I don't understand why hand basting the binding on a quilt is a necessary step. Just sew it on the machine to begin with. I start in the middle of the right side, leave a good 12" pinned but unsewn, then just stitch 1/4" around the quilt. I remove it from the machine to fold & pin the corners, then sew the next side, etc. till I come back to the original side. I leave another 12" or so unsewn, to leave room for stitching the binding where it meets. After you sew the binding ends together & finish stitching, you're done with side one. Turn the binding over to the back, pin, press then do SITD, sewing on the front, & you're done. If you've carefully & evenly turned over the edges, you should be able to catch the back with your stitching. I use a gauge to get the hem exact. If it's a special quilt, you may want to hand hem the back of the binding. But on my baby quilts, I use SITD all the time. JCY

I can't get the hang of this method. I watched an episode of Love of Quilting where Liz Porter showed how to do it. No matter how careful I was, there were several places I did not catch the binding on the back. I had to hand stitch those areas. Looked awful.

Now my favorite method is to make my binding 3", fold in half and sew to the back, then flip to the front and use my stitch in the ditch foot with the needle a little to the right of the edge of the binding. Makes like a 1/16" seam allowance. The back just looks like another row of quilting and by using 3" instead of 2 1/4 or 2 1/2" binding it's wide enough that the pressor foot is past the major bulk of the binding. The stitch in the ditch foot helps greatly with keeping an even stitch. Sometimes I use a decorative stitch.

Vonnie
February 25th, 2014, 11:37 PM
I have only been quilting for about two years (actually a year and a half because I took 9 months off). I am 100% self taught from the internet. I have never been able to take a class in person which is a problem for me. I am a visual learner and would do so much better if I could have someone show me. I did machine binding for my first 5 quilts. Maybe ONE looked sort of ok. I tried and researched and tried again. I am doing something wrong. At this point I would venture to guess its operator error. I was ripping out so much that it ended up a toss on which was faster/better-machine or hand sewing. I finally gave up machine binding and started hand binding. But I am always open to any hints, tricks, notions, you tube lessons out there that will help me machine bind.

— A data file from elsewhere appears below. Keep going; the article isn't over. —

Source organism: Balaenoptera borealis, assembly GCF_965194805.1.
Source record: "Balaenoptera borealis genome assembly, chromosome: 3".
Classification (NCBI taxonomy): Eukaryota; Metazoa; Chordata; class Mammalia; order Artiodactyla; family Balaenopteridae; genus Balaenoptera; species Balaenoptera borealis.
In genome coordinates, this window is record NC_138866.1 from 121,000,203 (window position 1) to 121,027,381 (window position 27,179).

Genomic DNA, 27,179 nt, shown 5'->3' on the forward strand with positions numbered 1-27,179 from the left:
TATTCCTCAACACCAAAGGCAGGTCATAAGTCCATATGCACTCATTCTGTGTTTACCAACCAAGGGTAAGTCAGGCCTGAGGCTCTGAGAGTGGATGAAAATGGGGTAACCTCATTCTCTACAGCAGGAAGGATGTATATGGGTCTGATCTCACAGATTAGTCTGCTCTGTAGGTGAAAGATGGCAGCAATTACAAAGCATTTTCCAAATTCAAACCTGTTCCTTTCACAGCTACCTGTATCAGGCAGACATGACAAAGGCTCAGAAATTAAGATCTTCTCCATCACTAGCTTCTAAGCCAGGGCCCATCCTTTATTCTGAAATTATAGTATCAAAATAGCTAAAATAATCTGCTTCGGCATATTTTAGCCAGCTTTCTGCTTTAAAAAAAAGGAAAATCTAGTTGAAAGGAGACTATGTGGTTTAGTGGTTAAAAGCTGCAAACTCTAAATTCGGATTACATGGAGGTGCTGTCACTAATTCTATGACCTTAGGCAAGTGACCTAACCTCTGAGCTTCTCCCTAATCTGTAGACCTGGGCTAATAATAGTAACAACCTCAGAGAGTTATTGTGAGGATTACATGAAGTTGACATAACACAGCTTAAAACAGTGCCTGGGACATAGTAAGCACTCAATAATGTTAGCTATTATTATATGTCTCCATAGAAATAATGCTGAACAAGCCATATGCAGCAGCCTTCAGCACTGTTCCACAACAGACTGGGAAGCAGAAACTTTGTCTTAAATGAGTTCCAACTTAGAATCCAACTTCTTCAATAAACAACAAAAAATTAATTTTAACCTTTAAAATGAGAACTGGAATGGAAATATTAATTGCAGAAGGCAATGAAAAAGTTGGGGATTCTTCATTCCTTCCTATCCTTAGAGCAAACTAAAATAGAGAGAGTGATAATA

In other words, if I can do it on the machine, I do it on the machine. I only hand sew when I accept defeat. Guess I am the opposite of a quilting purist. ;)

I think whatever methods works best for you is the right one to use. Besides, I love how many different ways there are to make binding.

Simply Quilting
February 25th, 2014, 11:45 PM
I am left alone and have some idea of what I want the layout to be. The layout is what can hang me up for hours. I have done several twin size tops in one day but the quilting is another thing. I either have to send them out to be quilted or put them on the quilt frame and tack them. I have not gotten brave enough to try machine quilting yet with a large quilt. I did it with a doll quilt and did fine. It is one my to do list.

mdenzine
February 26th, 2014, 12:37 AM
In did a Trip Around the World quilt top in a day. I enjoy the process. Much more when I can take my time

Mchelem
February 26th, 2014, 01:14 AM
I'ved made a quilt in a day but it was only a small one.:D

Me too. Only baby quilts with a large pattern, or something simple.

Monique
February 26th, 2014, 08:19 AM
Vicky I too could quilt it all in a day IF................................................ ..that's never going to happen.

Quiltfreestyle
February 26th, 2014, 01:38 PM
Just as an option....
When I machine bind my quilts (which I do most of the time) I sew the binding on the BACK side first. That way I can fold it over to the front evenly & stitch it down on the front side too. I find it looks neater this way, I can control where the stitching line is better. The stitching on the back ends up running right next to the binding, so it's not really noticeable.

lilmouse
February 27th, 2014, 02:48 AM
You all are going to shoot me but I have done it several times.......usually JRR quilts or something very easy....and I always make the binding when I first start the quilt so it is ready to go and that is machine binding only...no hand sewing whatsoever!